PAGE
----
Don’t Call it Outsourcing

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You’re probably burning out your corporate IT folks.  With the pace of change and innovation increasing and the organizational demands on IT growing, there are still only 40-60 hours per week to get stuff done.  The vast majority of IT’s time is spent keeping the lights on. The precious remainder is spent on a crumb of R & D or training to keep up.  Never mind about taking a proper vacation.  Unless there is a change in the laws of physics or a major increase in IT budgets (HaHa) … something has to change.  In progressive organizations, it has already started.  The first lesson is realizing that getting external help to look after your IT systems isn’t about replacing anyone.

Change always requires some heavy lifting and initial investment. But, done right, re-thinking your IT will net more than just keeping IT folks off the ledge and preventing stress leave.  Your organization can flourish.  Here’s the thing: the burden of upgrading and managing your IT infrastructure needs to be shared or offloaded completely.  I submit that accounting sub-ledgers need to be modified and costs need to be shuffled.  If you call it ‘outsourcing’ I call you a ‘dinosaur.’  You will NOT be laying off your IT folks and paying another company to run your IT.  That never works.

Before we started IT Weapons, Jay and I got ‘outsourced.’ And we saw the consequences first-hand. We have always understood that it can’t work because the outsourcing company has no idea how your business flows, who’s who, or what makes your organization unique. They probably say they do … but words and facts don’t always line up.  Any MSP or VAR out there who purports to replace your whole IT team is selling you snake oil.

My suggestion is to draw a line within your IT department; delineating priorities and opportunities between business demand and IT execution.  Maybe your IT folks should be renamed to Business Analysts.  The idea is to start changing the perspective and interpretation of IT’s role in the organization. Today’s effective IT pros must become experts in listening to your various lines of business and stakeholders.  They must be able to identify technology ‘gaps’ and turn that data into specifications and the relevant KPIs to track the success of new tech implementations. Armed with that understanding of the genuine business needs, they can engage an outside IT partner and establish a strategic cooperative relationship where projects and back-end private cloud infrastructure are managed by the partner, but answerable to the internal IT staff. If you’re still thinking of this as ‘outsourcing’, you’re missing the point.  You’re not evolving.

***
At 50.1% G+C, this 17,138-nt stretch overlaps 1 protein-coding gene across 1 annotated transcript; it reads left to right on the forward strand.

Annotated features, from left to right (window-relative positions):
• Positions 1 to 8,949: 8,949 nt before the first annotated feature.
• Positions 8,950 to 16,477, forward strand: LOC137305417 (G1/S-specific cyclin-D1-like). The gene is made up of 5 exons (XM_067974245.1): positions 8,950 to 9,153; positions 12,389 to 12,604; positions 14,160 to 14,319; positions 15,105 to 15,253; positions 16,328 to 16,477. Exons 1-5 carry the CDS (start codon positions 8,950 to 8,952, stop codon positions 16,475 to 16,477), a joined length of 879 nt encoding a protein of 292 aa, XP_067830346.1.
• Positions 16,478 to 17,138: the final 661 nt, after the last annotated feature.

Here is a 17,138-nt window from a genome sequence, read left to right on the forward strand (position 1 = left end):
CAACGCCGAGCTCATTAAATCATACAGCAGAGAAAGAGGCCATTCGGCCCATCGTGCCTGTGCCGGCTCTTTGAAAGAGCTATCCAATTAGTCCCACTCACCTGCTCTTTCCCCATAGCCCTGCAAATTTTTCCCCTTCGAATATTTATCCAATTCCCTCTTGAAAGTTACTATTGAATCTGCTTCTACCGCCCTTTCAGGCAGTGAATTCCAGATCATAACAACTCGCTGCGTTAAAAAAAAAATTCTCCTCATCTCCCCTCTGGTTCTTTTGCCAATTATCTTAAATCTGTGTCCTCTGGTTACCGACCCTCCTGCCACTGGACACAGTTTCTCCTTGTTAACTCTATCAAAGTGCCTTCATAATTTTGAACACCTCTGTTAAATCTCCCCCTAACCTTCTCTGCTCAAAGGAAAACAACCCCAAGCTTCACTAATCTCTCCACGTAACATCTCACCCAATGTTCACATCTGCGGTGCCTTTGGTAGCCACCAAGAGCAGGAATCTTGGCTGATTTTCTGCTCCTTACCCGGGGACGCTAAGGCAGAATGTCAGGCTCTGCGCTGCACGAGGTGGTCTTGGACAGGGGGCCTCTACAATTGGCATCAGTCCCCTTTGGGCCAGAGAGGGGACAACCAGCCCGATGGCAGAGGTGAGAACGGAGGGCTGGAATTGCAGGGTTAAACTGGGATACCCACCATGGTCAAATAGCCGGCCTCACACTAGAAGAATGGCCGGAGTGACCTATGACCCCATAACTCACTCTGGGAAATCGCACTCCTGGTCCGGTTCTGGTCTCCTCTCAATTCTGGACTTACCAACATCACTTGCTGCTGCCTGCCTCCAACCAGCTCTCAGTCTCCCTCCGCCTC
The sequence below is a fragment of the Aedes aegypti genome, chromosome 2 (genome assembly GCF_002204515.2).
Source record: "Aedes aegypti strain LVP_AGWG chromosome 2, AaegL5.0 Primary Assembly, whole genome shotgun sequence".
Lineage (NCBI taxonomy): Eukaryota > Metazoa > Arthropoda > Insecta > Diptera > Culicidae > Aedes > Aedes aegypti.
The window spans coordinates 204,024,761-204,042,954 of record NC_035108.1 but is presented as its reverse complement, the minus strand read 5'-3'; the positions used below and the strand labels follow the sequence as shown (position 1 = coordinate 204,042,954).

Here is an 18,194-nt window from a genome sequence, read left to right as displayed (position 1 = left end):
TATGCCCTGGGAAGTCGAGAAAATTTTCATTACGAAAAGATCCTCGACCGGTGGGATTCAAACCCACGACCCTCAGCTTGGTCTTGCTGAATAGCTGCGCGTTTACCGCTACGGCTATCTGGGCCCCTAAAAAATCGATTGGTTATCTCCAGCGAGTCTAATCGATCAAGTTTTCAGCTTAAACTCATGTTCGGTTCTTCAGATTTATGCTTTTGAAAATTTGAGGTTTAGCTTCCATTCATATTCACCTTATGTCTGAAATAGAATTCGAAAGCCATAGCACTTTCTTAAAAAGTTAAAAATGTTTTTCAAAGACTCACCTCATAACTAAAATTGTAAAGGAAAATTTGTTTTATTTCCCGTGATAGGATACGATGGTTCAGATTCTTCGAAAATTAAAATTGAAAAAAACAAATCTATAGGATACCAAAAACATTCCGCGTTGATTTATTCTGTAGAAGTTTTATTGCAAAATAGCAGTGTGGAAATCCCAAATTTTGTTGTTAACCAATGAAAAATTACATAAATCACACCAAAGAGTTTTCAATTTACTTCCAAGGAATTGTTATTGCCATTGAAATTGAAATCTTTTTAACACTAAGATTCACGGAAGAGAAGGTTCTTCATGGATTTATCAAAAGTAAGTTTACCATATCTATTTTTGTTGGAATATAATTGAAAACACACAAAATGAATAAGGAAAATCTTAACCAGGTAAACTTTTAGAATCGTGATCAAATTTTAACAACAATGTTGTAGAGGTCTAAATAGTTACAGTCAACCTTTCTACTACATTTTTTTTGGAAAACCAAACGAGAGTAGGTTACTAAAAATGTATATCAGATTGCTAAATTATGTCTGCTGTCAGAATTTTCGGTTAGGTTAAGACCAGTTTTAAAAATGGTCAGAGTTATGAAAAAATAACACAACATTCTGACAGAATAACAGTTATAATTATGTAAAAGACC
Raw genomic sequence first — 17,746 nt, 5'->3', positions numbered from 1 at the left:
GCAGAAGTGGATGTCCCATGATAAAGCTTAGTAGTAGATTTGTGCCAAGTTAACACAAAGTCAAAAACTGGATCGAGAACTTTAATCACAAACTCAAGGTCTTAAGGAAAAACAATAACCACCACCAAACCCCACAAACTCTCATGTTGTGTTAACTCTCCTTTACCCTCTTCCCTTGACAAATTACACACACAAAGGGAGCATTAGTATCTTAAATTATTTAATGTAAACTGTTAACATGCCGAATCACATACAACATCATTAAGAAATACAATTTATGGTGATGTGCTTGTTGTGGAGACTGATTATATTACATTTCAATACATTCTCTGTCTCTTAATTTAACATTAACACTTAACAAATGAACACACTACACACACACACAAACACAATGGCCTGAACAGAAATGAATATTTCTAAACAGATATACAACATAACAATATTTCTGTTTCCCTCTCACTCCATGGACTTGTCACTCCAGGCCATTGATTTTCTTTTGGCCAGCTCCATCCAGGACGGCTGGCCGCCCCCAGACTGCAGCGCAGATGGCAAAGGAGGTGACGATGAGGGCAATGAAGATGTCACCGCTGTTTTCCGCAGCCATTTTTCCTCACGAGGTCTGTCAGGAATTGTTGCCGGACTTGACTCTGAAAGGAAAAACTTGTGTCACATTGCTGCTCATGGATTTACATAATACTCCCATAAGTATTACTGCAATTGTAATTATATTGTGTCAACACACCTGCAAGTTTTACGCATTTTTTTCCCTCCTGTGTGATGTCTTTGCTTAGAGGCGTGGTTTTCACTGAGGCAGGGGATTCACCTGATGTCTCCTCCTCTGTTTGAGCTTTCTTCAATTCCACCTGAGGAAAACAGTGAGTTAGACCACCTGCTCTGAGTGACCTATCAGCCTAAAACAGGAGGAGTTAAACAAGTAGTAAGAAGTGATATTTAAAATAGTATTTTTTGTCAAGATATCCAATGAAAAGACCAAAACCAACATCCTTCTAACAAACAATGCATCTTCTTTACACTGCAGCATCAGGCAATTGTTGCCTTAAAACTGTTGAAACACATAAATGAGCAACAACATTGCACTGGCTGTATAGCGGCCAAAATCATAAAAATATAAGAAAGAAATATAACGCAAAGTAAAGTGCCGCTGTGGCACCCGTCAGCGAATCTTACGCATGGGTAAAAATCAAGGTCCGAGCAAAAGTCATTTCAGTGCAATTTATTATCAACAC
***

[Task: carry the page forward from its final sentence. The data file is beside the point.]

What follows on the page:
This is the same evolutionary path followed by hydroelectric power infrastructure in the late 19th and early 20th centuries. Economies of scale, standardization, and efficiency were all gained by everyone involved as organizations and regions centralized on what has become today’s shared power grid.  The same is going to happen with the back-end plumbing of your organization – and your internal IT folks need to be part of that evolution.  Just as today it’s ridiculous to think that you should have a manager of electricity at your business – pretty soon it will be anachronistic to have a computing resource administrator.

Your brilliant tech folks need to be part of the business not part of the plumbing. IT will be a valuable piece of your business arsenal – a cherished member at the boardroom table and not ‘overhead’ or a ‘cost centre’.   Change your thinking … Don’t ‘outsource’ anyone … liberate your smart people, and they will help your business flourish.

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